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Faber Daeufer & Itrato welcomed acclaimed sports journalist Ron Thomas, the chair of the Journalism in Sports, Culture and Social Justice Department at Morehouse College, to speak in honor of Black History Month. Sponsored by the Black Civil Rights Education Subcommittee of the firm’s Equity Diversity and Inclusion Committee, the presentation included an in-depth examination of Black Americans in sports and their historical intersection with activism. “I want to spotlight Black activist athletes over the last 200 years, both their success and consequences,” said Thomas. “I contend that, sometimes, the athlete’s mere presence was activism because it caused white society to respond and often lash out. Others earned the term of activist by blatantly defying societal norms.”
With the tone of a spoken word performance, the presentation started with a thoughtful discussion of how Black bodies have been used throughout history to gain freedom. Thomas introduced participants to historical figure Tom Molineaux. Born on a slave plantation in the Washington, D.C., area, Molineaux “used his bare knuckles to defeat a fellow captive in 1809 to win a huge wager for the plantation owner. Molineux’s reward was his freedom plus $500.” Thomas further explained that, upon taking a ship to London, the formerly enslaved boxer eventually became the first American to compete for a world sporting championship.
The presentation also highlighted the challenges of Wilma Rudolph, the first woman to win three gold medals in the same Olympics during the 1960 track and field events. As a child, she survived double pneumonia, scarlet fever, and polio. Yet she overcame her physical ailments to become one of history’s most celebrated Black athletes. According to Thomas, Rudolph’s activism led to the first integrated public event within her hometown of Clarksville, Tennessee, which stemmed from her refusal to participate in a segregated parade to be held in her honor.
“Sometimes the Black body refuses to cross the line to step into the field of combat,” stated Thomas. “That’s what Muhammad Ali did on April 28, 1967, when he refused induction into the US Army during the Vietnam War.” Thomas explained that Ali was stripped of his heavyweight title and sentenced to five years in prison for draft evasion, a conviction later overturned by the U.S. Supreme Court. Thomas also highlighted the price of activism by Black athletes in his discussion of Tommie Smith and John Carlos, two track and field athletes who raised their fists in protests during their medal ceremony at the 1968 Olympics. Both men were forced off the Olympic team, vilified by the press, and faced immense financial ramifications. Thomas said that the wife of John Carlos eventually took her own life, in part due to the threats that his family endured in response to his activism.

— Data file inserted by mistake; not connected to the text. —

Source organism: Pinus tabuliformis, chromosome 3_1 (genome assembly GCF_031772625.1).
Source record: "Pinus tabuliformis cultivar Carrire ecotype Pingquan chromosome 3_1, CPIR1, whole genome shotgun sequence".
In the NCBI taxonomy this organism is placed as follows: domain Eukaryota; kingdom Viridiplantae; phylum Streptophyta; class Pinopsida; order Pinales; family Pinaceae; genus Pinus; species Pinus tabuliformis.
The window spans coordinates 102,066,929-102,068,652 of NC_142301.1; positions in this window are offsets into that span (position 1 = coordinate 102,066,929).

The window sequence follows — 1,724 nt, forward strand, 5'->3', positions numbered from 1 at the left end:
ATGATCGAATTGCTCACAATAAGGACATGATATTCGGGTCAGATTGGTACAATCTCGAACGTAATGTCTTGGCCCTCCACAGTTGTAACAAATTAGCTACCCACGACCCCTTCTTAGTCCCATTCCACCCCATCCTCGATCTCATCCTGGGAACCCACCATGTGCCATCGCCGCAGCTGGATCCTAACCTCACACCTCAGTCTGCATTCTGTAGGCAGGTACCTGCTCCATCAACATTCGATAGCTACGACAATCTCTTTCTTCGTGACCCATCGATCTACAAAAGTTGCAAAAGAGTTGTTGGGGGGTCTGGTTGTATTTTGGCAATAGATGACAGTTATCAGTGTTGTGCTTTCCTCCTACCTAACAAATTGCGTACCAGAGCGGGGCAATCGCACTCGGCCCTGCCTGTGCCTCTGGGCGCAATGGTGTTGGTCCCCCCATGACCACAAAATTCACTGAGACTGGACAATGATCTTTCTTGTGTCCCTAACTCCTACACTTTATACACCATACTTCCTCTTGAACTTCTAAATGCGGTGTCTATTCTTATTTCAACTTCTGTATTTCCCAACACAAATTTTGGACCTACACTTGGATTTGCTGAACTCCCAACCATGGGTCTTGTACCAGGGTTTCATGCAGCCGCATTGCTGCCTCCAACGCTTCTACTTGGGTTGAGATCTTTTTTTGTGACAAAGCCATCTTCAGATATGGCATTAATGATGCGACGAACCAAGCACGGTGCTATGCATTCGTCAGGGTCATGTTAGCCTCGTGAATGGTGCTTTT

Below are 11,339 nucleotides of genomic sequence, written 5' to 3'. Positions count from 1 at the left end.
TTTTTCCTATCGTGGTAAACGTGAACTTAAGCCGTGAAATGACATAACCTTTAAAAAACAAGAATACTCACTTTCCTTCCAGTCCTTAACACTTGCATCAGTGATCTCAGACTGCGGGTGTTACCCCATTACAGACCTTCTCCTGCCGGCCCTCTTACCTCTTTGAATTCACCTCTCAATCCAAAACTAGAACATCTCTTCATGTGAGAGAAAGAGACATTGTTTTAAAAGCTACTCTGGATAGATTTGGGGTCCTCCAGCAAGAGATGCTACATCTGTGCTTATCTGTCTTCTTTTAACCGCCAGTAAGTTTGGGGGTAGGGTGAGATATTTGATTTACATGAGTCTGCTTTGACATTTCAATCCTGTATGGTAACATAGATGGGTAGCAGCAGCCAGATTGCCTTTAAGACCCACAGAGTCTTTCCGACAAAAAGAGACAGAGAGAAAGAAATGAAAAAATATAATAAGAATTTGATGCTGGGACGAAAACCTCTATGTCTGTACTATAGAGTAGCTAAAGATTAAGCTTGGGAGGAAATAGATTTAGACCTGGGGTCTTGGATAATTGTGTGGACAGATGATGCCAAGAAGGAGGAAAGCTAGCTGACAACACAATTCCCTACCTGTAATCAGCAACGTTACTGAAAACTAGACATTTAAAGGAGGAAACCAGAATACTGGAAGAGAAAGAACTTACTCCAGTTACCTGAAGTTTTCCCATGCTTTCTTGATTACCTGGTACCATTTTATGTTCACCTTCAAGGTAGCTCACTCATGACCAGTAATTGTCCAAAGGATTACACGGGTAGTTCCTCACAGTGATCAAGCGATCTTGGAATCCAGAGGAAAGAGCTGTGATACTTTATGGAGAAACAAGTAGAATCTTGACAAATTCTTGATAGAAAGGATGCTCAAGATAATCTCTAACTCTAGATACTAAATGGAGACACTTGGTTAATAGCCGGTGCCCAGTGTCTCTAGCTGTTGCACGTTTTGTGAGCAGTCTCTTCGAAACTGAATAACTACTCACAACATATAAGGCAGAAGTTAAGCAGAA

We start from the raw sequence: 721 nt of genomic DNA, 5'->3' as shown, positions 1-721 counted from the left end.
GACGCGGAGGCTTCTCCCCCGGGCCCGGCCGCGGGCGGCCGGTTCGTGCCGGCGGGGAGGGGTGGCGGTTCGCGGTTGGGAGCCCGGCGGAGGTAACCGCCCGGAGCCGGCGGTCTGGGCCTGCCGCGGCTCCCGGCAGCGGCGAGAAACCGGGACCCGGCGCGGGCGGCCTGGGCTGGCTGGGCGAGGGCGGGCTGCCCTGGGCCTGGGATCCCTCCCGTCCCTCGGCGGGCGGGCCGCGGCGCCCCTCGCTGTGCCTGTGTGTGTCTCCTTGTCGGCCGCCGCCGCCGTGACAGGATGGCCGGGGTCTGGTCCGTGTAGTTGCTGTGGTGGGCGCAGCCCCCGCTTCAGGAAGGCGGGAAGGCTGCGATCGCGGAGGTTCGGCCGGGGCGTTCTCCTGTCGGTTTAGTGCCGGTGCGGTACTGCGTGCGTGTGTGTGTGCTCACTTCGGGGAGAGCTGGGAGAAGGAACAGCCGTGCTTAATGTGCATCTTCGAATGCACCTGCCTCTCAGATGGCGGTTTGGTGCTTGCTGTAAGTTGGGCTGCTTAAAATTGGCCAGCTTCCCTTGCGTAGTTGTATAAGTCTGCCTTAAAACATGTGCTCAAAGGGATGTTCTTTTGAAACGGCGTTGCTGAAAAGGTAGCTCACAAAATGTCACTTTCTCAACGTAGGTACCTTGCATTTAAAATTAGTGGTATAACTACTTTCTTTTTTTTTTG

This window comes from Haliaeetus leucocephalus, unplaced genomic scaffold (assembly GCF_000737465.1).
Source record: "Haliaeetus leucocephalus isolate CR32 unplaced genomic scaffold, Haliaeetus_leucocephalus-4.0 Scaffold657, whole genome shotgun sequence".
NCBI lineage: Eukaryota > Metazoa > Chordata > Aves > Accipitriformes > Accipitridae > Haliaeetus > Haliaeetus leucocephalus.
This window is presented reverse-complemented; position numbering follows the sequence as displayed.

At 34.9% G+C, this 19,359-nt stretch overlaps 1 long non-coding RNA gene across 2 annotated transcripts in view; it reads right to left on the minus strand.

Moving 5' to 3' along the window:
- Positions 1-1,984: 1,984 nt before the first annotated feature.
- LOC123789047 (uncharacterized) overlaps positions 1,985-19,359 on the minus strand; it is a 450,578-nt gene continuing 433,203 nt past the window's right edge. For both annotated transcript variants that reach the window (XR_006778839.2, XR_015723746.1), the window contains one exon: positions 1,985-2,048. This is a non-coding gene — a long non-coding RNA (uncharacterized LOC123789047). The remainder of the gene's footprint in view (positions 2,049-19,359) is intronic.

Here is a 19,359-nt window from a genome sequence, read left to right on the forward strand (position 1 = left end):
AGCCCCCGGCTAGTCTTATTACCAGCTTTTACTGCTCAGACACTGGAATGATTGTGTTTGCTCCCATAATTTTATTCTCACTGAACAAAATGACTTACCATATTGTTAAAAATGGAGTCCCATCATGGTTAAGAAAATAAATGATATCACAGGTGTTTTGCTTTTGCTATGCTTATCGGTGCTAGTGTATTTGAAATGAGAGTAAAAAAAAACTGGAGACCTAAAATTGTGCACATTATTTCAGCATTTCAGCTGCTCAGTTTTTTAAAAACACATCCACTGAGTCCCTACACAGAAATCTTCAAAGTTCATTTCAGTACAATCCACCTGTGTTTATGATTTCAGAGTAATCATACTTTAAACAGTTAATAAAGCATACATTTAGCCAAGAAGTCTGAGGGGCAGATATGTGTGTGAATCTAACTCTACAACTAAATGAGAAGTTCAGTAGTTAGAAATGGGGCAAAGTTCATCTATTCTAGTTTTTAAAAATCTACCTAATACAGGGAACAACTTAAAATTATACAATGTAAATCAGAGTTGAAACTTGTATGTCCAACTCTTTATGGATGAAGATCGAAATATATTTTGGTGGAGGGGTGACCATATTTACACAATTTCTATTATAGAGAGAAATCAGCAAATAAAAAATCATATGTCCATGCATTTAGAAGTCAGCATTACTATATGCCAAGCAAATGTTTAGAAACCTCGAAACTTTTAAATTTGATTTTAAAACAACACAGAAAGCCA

Moving into recent activism by Black athletes, Thomas spoke about the controversy surrounding the actions taken by San Francisco 49ers quarterback Colin Kaepernick in protest of police killings of Black Americans. “There is no doubt that Kaepernick, who has never played another NFL game, has been blackballed by league owners ever since.” Thomas also spoke about protests undertaken by college football players, NBA players, NHL players, and WNBA players, saying that “sometimes the Black body has to walk away.”
Thomas concluded the presentation with a quote given by former Atlanta Hawks coach Lloyd Pierce during a 2020 NAACP march on the Georgia capitol. “I was born a Black man, and I know one day I’ll die a black man… But I don't want to die because I’m a Black man.”
Faber Senior Contracts Specialist and BCRE subcommittee member, Katisha Brown, called the presentation more of a conversation than a teaching lesson. She said that firm members provided numerous questions prior to the presentation along with their continued participation throughout. “It was well received by everyone at the firm, and I was very proud of Ron’s presentation.”
Questions from the firm included those regarding NFL hiring practices for team coaches, managers and executive positions. A robust conversation also ensued about Historically Black Colleges and Universities (HBCUs), with an emphasis on former NFL superstar Deion Sanders’ decision to take on a head-coaching position at Jackson State University, an HBCU. “The fact that Prime Time (Sanders) is at Jackson State has changed the game here,” said Thomas. “He is obviously a successful coach, and he has been able to attract some top players, including the number one recruit in the country. The other thing that happened is that some more of these Black former NFL players are starting to get head-coaching jobs at HBCUs. If more big-name former players and coaches come to HBCUs, more top players will start looking at HBCUs more closely.”